Babywearing benefits for the whole family

Babywearing benefits for the whole family

Becoming a parent might be an overwhelming experience, especially for the first time parents who don't really know what to expect when their little one is born. The first few months might be quite tough because there is so much to learn and figure out.

People around you will give you lots of advice but you will quickly see that everybody has a different opinion on the same matter, so it’s often best to follow your gut! Among many parenting tips and tricks, babywearing is something that undeniably has a lot of advantages and may make the rough parenting path a little easier. Here are some of the most amazing benefits of it:


Healthy baby

When I think about the health benefits of babywearing and especially of a skin to skin contact (which babywearing facilitates), I’m getting goosebumps. I mean, how amazing is that a skin to skin contact contributes to the baby's more stable heart rate, optimal body temperature as well as optimal respiratory rate and oxygen saturation? Studies of preterm infants who had skin to skin contact with their mother proved that they develop better than babies who stayed in incubators. They need less medical interventions and leave NICU quicker. Over time, these babies also score better in social and linguistic indicators and in motor development. Their brain is more mature and they seem to have a better emotional and cognitive regulation. They gain weight quicker and sleep better.

Babies who are worn learn quickly how to understand facial expressions and body language in general. Because babywearing makes us spend a lot of time ‘face to face’ with our baby, it positively contributes to their speech development.



One of the most important needs of a baby is to be close to their parents. While babywearing, a parent creates a womb-like experience for their baby, offering a warm and soft spot on their chest, close to their heart. Being ‘hugged’ by the parent naturally makes the baby feel loved, safe and calm. At the same time, being very close gives the parent a possibility to read their baby's cues easily and respond to them quicker. This boosts two-way communication and bonding. Last but not least, babywearing promotes the release of oxytocin in parent’s and baby’s bodies, and it means that the babywearing experience simply makes them both happier!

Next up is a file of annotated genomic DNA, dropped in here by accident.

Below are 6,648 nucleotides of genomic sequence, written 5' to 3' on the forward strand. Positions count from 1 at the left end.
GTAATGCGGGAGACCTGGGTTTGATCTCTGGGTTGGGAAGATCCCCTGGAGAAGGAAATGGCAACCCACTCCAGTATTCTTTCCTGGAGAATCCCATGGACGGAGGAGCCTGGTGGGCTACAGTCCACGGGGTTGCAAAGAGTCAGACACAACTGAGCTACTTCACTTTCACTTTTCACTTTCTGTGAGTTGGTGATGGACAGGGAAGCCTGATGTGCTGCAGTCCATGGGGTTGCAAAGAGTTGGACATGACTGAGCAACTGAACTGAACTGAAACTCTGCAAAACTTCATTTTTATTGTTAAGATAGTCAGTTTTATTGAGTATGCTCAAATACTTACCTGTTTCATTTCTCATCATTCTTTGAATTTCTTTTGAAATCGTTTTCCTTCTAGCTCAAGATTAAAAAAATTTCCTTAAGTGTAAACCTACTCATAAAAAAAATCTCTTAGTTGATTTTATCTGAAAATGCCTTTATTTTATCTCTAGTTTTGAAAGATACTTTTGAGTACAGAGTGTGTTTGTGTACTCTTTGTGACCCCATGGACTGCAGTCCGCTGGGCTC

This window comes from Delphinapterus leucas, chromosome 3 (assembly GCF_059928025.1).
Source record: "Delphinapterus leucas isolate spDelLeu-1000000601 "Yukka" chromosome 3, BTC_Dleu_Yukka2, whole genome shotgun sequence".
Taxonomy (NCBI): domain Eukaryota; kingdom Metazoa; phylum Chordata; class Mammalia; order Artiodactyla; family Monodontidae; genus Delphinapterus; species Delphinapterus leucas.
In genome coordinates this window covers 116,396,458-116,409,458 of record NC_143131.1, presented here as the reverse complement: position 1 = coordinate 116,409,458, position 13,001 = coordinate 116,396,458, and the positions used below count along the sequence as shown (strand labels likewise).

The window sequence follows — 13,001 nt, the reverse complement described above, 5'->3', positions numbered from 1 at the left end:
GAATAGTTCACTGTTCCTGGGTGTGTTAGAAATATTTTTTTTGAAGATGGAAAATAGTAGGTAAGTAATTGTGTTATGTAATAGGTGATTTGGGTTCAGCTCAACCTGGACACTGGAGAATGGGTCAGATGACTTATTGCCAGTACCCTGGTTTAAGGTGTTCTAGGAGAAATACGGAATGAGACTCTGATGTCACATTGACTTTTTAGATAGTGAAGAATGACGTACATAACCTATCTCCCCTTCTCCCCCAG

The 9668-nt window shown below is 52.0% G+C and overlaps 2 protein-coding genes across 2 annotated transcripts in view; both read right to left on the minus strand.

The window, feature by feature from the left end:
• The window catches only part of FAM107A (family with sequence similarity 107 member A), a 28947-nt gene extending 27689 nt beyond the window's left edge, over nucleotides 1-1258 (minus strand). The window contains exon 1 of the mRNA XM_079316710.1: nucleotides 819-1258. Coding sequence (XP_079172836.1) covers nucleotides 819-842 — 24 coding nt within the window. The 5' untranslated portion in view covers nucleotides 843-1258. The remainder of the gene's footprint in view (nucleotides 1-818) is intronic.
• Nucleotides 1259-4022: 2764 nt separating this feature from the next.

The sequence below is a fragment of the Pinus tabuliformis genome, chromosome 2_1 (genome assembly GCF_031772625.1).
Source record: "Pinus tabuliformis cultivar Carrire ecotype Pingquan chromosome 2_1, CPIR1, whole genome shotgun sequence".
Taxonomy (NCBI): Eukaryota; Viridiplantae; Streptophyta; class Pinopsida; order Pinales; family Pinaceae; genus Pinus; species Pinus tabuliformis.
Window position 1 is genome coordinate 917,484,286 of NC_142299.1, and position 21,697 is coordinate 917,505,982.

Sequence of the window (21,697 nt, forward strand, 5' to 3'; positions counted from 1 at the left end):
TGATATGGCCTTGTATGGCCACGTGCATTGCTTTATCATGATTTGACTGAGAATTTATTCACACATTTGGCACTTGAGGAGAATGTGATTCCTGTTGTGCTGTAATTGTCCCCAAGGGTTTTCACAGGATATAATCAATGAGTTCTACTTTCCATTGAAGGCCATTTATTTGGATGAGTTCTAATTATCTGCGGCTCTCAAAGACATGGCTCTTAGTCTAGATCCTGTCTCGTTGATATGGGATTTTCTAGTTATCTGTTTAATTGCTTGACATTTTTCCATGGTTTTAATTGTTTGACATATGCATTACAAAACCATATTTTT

“If you carry your baby too much, you will spoil her!” “She will always expect to be carried and won’t learn how to walk!” Babywearing parents probably heard such comments. Sometimes they come in the form of questions from their family members or friends: “Are you sure this is still good for her, at this age? She is not a newborn anymore”, “Wouldn’t you like her to finally accept the stroller?”. You might start to wonder whether you are indeed spoiling your baby and teaching them to be clingy? Nothing more misleading! By being close you are in fact satisfying one of the most important needs of your baby. You give them what they truly need and by doing this you show them you are there for them. They will start walking when they are ready for it and from that moment you will even have to fight to keep them close for longer. They will love the fact that they can choose direction themselves and stop where they want. So enjoy it while it lasts!

In the 70’s researchers studied the behaviour of babies who had a lot of close contact in early months and these who didn’t. At twelve months, those who experienced a lot of closeness felt safe when not held and were happy to explore the environment on their own. On the contrary, babies from the other group protested loudly when separated with their parent and couldn’t easily play on their own. So by carrying your baby close you are in fact raising a happy and confident little person.


Better chances of breastfeeding

It was proven that babywearing promotes lactation through more skin-to-skin contact. Breastfeeding is good both for the baby and the mother for several reasons and while breastfeeding, the oxytocin and prolactin hormones are produced and help build the ‘chemical’ basis of mother-baby bonding. Lactation consultants often encourage young mothers to wear their baby a lot to regulate milk production. On top of that, if your baby becomes hungry while in the sling, you can easily use the sling either to support your baby during the feed (and reduce arm strain) or use it as a shield when feeding in public. 


Mother’s wellbeing

Babywearing also promotes new mum's wellbeing by giving her a chance to continue her daily activities with both hands free. Motherhood can be an overwhelming experience and especially the so-called fourth trimester is no joke! Mothers who had a complicated birth have an even more difficult start. Being able to come back to daily activities is often crucial for our wellbeing. This is where babywearing comes in handy. Satisfying your baby’s need to be close and at the same time being able to go out or do the chores like before is a reassuring experience and helps us feel better as a parent. Moreover, nowadays slings come in abundance of designs and colours and it is so easy to wear them as part of the outfit (or sometimes the main part!) which can helps us feel more ‘trendy’ and good looking.